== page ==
• How does liquid tire sealants like Fix-A-Flat® work? This is a tricky question, and many people ask if it works at all, but the answer is, generally yes – liquid tire sealers usually do what they are advertised to do, and that is temporarily seal a hole in a leaking tire. But are they the end-all solution to tire changes everywhere? Absolutely not! This is what happens when you squirt this stuff into your tire: first, the liquid finds the hole. This is what you want. Then, a chemical reaction takes place and the liquid becomes solid, temporarily sealing the hole. Perfecto? Not so fast! There's more of that stuff in your tire than just the bit that sealed the hole, and it all becomes solid too. That means it changes the shape of the inside of your tire, and worse, adds mass. This means that tire may never be properly balanced again. Liquid tire sealer is great for a quick fix to get your car to a tire dealership when you can't change to a spare, but use it spare-ingly, if you'll pardon the pun. These sealants should only be used for temporary mobility allowing you to reach a service station for a professional inspection and possible repair or replacement. The only industry-approved method of repair is the use of both a patch (to seal the inside of the tire) and a plug (to fill the hole).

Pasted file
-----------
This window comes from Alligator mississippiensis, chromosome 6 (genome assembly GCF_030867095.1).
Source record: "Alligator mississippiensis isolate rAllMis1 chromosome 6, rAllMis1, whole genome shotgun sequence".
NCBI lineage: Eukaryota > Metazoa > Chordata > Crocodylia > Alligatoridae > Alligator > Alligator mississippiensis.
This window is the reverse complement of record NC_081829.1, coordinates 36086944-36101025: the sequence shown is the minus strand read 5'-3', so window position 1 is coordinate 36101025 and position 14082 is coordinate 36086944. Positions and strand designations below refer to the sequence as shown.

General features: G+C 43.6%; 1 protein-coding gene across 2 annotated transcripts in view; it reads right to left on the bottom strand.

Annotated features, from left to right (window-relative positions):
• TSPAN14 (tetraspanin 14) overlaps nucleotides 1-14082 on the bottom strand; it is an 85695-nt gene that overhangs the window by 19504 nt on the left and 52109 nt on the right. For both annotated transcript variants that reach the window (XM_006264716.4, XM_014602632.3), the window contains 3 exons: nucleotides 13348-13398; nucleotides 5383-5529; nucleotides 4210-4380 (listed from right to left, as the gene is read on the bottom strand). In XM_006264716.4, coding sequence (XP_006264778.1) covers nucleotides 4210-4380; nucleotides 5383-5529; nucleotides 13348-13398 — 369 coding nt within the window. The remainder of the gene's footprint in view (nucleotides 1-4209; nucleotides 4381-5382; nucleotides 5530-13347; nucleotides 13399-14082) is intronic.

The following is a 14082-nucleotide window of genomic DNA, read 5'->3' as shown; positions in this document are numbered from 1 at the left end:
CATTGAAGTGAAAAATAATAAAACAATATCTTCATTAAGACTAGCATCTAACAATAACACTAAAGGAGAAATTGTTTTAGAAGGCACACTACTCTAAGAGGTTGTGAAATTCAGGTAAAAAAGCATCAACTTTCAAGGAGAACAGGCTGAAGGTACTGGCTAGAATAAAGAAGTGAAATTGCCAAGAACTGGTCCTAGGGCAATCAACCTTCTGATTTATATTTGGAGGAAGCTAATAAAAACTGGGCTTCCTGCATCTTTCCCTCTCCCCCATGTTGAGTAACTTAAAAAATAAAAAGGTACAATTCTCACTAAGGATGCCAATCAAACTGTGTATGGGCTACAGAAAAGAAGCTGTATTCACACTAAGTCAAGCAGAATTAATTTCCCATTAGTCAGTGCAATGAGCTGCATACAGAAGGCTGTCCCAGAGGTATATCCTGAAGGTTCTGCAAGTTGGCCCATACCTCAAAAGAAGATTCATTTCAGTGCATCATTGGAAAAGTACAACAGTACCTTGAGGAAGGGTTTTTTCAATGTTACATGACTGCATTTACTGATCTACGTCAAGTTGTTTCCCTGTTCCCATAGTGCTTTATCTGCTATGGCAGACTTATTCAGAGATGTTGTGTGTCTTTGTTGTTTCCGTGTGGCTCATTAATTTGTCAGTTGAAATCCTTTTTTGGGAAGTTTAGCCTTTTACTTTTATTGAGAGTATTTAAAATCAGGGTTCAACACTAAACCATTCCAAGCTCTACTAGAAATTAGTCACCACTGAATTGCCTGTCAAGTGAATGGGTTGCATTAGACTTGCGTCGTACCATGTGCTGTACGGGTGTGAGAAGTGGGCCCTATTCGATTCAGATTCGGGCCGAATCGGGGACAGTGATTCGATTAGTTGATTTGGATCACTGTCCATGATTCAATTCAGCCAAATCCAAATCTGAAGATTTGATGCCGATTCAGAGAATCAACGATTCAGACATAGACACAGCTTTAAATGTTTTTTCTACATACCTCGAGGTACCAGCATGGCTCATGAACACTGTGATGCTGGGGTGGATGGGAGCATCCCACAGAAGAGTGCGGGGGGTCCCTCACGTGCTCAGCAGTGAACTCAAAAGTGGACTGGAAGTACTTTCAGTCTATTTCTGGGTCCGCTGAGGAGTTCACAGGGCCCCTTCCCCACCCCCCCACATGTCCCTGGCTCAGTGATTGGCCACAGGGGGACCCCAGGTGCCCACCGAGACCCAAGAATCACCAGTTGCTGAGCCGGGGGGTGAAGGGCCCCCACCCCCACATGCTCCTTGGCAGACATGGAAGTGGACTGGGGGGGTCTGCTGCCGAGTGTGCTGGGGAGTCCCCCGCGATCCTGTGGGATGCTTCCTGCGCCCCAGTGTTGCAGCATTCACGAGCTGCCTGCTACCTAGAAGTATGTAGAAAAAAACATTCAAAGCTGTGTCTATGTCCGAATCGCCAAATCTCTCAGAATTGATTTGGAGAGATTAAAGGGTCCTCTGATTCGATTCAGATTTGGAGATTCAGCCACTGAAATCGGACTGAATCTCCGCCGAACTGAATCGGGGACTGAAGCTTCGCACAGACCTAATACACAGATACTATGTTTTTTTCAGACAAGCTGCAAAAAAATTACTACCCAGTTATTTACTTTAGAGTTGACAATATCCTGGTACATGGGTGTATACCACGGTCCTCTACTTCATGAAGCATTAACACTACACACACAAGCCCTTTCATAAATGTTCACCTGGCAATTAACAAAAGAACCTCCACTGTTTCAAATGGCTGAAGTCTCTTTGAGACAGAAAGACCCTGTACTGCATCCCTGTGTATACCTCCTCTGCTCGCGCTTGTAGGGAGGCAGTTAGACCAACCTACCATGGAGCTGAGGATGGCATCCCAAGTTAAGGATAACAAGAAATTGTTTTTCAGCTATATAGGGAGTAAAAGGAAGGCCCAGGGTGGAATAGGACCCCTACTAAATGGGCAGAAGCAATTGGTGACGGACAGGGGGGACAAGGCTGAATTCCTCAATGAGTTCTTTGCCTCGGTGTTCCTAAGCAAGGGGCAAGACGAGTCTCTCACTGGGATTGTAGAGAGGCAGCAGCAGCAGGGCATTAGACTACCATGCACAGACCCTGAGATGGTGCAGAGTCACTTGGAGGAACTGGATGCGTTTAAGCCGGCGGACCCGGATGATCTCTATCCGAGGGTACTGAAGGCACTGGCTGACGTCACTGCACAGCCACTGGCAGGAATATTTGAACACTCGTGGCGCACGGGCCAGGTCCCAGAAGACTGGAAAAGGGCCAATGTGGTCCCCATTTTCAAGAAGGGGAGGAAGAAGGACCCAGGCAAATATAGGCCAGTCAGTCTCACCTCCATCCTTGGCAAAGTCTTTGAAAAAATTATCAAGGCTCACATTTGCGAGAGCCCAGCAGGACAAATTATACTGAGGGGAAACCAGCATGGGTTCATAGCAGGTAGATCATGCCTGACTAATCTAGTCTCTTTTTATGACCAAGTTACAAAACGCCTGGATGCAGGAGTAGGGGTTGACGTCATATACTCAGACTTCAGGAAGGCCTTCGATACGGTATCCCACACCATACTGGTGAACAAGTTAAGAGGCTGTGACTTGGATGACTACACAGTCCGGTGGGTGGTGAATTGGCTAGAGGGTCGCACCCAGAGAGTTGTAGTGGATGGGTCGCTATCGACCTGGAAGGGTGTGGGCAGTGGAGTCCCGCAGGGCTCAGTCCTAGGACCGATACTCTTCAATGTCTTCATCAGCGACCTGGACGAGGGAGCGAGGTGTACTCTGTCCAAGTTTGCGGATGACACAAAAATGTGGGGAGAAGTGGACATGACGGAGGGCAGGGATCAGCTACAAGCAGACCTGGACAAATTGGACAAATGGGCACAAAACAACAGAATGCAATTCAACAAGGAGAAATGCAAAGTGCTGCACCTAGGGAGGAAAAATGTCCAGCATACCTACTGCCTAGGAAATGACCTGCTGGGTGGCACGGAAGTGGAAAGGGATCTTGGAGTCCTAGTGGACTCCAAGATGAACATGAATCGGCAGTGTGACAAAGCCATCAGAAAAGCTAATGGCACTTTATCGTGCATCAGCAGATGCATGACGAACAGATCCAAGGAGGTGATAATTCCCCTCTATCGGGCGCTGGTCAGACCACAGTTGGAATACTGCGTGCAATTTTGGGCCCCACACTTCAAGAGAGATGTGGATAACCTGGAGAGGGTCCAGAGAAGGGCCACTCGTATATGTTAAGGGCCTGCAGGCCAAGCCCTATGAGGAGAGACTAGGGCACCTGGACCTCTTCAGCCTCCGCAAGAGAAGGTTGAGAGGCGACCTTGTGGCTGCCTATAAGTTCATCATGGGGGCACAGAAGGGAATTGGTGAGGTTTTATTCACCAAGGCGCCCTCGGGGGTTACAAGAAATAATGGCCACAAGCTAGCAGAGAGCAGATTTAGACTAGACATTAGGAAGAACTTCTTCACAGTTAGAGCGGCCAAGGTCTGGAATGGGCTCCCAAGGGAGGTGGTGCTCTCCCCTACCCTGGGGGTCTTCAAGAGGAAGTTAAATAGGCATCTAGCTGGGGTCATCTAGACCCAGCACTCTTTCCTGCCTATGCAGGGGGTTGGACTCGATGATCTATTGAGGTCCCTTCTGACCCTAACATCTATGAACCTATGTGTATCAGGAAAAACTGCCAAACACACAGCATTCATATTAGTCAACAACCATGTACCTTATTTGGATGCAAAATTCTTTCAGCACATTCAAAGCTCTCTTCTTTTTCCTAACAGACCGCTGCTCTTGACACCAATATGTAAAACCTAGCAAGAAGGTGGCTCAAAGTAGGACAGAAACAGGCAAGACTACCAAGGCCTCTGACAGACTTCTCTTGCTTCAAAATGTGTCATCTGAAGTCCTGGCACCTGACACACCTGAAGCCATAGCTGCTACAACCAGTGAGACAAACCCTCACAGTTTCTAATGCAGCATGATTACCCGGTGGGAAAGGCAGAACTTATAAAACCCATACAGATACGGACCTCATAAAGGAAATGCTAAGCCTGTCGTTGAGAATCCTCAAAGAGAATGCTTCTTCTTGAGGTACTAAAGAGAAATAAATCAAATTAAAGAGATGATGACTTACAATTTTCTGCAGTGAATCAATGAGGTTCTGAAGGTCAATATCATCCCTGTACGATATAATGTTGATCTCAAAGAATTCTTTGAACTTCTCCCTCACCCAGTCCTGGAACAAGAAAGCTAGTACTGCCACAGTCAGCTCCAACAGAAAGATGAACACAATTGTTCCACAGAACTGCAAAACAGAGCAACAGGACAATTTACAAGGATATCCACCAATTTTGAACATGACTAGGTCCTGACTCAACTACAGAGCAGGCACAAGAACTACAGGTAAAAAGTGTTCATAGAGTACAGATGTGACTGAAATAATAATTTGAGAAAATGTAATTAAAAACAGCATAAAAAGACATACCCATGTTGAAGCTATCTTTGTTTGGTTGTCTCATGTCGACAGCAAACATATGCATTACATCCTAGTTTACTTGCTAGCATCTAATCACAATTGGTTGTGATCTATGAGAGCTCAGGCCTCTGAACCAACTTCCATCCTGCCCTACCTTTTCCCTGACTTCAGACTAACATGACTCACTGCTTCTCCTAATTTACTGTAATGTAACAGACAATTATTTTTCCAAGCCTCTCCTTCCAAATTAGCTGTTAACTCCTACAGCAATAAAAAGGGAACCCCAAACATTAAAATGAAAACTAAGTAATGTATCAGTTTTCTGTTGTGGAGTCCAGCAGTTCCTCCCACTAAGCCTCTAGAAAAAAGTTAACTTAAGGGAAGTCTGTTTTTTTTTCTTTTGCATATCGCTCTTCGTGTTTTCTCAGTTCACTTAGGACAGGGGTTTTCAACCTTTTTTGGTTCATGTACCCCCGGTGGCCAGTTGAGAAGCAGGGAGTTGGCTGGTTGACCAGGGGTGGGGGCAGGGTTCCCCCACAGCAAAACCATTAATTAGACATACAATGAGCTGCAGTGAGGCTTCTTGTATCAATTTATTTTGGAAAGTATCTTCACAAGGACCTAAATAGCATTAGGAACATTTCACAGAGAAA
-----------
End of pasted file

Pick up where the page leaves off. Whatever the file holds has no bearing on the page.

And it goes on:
• Why do tires need to be balanced? Speaking of balancing, many of us ask for a “rotate and balance” out of habit – but you may be paying for a service you don't really need. Your wheels have little weights on them that keep them from wobbling at high speeds. A tire that is out of balance will produce a vibration at certain speeds, and it's pretty unmistakable. Something similar happens if your washing machine is loaded unevenly – once the spin cycle starts, you'll know! If you feel a vibration that comes and goes as you drive, you may need a balance. Balancing is done by trained tire professionals by mounting the tire to a machine and carefully adding and removing wheel weights until the tire is balanced perfectly. If you don't feel any vibrations when you drive, just rotating should be fine.